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Caroline Hroncich was associate editor for Pharmaceutical Technology, Pharmaceutical Technology Europe, and BioPharm International from 2015 to 2017.
The Patent Trial and Appeal Board ruled in favor of the Broad Institute, allowing the company to keep patents for their CRISPR-Cas9 gene-editing technology.
On Feb. 15, 2017, the United States Patent Trial and Appeal Board (PTAB) ruled in favor of the Broad Institute in the controversial dispute between the institution and the University of California, Berkeley over who has the rights to CRISPR-Cas9 gene-editing technology. In a 51-page decision, the PTAB concluded both party’s versions of the gene-editing technology focus on different uses for CRISPR and are, therefore, “patentably distinct.”
PTAB sided with the Broad Institute, who currently holds 13 of the 28 patents issued for CRISPR-Cas9. In the decision, PTAB said Broad’s claims focus on “CRISPR-Cas9 systems in a eukaryotic environment” while Berkeley’s “are all directed to CRISPR-Cas9 systems not restricted to any environment.” Berkeley claimed that the use of CRISPR-Cas9 in eukaryotic cells cannot be patented separately, while Broad asserted they are altogether separate inventions.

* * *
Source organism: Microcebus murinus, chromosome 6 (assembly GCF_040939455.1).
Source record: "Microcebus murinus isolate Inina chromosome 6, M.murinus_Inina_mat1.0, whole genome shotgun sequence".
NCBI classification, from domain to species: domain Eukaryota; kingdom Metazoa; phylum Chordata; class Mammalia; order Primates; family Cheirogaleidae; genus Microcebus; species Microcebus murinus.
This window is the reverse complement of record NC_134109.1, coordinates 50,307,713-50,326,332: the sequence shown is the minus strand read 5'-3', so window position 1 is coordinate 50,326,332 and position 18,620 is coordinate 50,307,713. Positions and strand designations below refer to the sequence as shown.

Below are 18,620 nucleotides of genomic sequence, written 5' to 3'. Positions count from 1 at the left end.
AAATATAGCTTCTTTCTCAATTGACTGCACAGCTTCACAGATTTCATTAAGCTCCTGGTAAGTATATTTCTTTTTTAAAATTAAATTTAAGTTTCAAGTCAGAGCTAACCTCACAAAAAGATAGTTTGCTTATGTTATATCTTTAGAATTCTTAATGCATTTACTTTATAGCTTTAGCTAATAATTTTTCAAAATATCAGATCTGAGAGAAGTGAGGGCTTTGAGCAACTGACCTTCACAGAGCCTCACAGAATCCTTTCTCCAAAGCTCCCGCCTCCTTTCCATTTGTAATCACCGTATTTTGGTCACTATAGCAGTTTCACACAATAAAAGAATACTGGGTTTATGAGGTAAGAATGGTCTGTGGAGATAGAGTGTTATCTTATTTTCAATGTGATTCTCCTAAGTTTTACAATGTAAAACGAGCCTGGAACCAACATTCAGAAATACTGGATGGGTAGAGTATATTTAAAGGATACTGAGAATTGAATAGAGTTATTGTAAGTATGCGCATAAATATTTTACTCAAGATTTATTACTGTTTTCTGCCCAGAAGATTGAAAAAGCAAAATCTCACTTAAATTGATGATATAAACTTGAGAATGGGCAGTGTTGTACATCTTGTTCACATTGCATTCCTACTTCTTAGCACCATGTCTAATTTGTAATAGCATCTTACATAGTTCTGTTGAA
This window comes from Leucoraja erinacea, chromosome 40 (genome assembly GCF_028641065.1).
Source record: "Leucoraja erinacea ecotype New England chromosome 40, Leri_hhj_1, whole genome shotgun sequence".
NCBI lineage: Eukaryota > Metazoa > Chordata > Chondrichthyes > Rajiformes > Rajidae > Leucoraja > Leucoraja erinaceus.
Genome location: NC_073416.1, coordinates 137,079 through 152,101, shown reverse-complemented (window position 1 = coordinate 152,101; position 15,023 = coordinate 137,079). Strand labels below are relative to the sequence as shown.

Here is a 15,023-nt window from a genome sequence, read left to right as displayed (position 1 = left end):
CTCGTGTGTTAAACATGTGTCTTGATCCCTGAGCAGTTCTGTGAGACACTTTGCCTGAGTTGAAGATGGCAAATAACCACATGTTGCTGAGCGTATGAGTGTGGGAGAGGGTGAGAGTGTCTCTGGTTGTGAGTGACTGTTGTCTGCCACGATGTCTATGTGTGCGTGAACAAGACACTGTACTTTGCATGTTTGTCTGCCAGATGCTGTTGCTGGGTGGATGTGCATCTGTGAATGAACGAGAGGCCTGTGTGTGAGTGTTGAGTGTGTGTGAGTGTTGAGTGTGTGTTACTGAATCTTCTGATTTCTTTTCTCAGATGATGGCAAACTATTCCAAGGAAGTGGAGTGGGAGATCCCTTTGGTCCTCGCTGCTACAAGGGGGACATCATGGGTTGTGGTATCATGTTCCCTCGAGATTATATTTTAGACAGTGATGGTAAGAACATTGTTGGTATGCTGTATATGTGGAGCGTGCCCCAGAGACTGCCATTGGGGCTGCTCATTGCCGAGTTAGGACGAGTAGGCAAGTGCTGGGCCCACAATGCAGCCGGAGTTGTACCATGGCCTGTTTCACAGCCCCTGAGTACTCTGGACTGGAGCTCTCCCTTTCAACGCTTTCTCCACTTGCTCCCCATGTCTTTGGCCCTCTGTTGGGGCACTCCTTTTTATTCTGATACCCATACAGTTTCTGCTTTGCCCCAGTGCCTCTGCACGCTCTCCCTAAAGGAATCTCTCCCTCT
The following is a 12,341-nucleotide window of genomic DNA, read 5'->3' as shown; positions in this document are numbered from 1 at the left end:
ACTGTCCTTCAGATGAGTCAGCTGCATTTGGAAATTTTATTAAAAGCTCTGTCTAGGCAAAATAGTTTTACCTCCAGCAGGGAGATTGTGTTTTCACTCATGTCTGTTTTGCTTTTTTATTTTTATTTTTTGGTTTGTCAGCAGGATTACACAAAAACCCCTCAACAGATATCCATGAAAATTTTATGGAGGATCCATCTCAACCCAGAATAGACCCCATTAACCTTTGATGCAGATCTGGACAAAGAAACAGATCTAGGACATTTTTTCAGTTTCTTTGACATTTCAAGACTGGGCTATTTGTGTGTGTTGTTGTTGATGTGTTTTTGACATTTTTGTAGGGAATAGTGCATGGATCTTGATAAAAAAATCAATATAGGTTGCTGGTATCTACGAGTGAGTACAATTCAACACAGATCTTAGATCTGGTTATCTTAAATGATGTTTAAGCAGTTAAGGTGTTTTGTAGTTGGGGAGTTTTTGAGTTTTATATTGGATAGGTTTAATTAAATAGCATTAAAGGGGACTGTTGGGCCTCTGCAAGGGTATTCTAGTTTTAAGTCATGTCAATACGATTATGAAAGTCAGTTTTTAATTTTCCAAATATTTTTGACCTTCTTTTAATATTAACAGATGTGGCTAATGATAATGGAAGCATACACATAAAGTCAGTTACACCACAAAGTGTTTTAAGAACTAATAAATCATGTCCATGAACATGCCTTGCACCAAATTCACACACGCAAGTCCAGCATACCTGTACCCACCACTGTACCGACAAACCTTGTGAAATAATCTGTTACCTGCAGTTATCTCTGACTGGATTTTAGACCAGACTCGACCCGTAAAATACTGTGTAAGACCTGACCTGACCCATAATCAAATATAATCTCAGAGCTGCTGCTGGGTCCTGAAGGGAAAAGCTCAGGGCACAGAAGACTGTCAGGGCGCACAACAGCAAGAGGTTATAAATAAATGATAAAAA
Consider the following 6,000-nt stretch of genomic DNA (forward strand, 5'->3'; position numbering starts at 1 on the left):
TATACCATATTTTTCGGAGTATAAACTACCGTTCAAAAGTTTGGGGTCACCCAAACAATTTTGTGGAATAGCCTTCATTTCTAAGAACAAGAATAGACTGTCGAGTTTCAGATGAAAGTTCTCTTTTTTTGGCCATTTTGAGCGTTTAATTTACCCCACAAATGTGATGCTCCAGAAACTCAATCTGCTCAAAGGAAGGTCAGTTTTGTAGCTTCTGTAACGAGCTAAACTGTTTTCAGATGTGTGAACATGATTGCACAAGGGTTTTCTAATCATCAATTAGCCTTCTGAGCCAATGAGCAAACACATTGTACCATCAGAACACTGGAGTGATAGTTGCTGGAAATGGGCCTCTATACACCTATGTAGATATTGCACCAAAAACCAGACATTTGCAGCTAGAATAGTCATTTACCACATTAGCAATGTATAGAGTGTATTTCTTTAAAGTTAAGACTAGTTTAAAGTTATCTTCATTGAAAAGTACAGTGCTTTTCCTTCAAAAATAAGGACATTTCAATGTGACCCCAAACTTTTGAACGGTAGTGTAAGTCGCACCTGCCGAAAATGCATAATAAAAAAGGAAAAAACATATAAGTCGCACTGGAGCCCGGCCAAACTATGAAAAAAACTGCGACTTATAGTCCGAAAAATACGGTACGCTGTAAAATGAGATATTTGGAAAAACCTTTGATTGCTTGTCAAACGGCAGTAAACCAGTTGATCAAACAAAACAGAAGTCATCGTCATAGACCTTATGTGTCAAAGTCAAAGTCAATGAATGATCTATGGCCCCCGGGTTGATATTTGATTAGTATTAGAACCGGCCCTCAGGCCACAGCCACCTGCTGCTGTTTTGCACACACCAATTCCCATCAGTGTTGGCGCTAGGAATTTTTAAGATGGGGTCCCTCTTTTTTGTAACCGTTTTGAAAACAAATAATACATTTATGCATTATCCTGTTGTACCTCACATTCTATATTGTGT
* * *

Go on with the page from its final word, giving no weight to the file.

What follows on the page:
The battle over who has the rights to the gene-editing technology has been a long and tumultuous one for both parties. It began in May 2012 when Berkeley researcher Jennifer Doudna and Emmanuelle Charpentier, of the University of Vienna, filed for a patent for CRISPR-Cas9. The pair later published a paper on CRISPR in the journal Science. That same year Feng Zhang, a researcher from the Broad Institute, filed a provisional patent application, which was later accepted by the United States Patent and Trademark Office in 2014. In January 2016, Berkeley disputed the Broad Institute’s patents and the case heated up in August when an email from a former graduate student at the Broad Institute alleged Zhang read the Doudna/Charpentier paper prior to conducting his CRISPR-Cas9 research.
The PTAB decision means that for now, the Broad Institute will get to keep their respective CRISPR-Cas9 patents. For Berkeley, it means the school’s patent application for CRISPR-Cas9 in all types of cells and organisms may be “closer to issuance,” Berekeley said in a statement. The school said it disagreed with the court’s decision, but would also consider new legal challenges and the possibility of appealing the ruling. The Broad Institute said in a statement that it agreed with the court’s decision, and that “CRISPR should continue to be available to the global scientific community.”
The decision is good news for Editas Medicine, who licenses the gene-editing technology from the Broad Institute. The company saw a sharp increase in share price after the court decision was released. In contrast, the ruling is likely unfavorable for Caribou Biosciences, Intella Therapeutics, CRISPR Therapeutics, and ERS Genomics all of which license the technology from Berkeley and the University of Vienna.
Source: The Broad Institute, UC Berkeley, PTAB, Seeking Alpha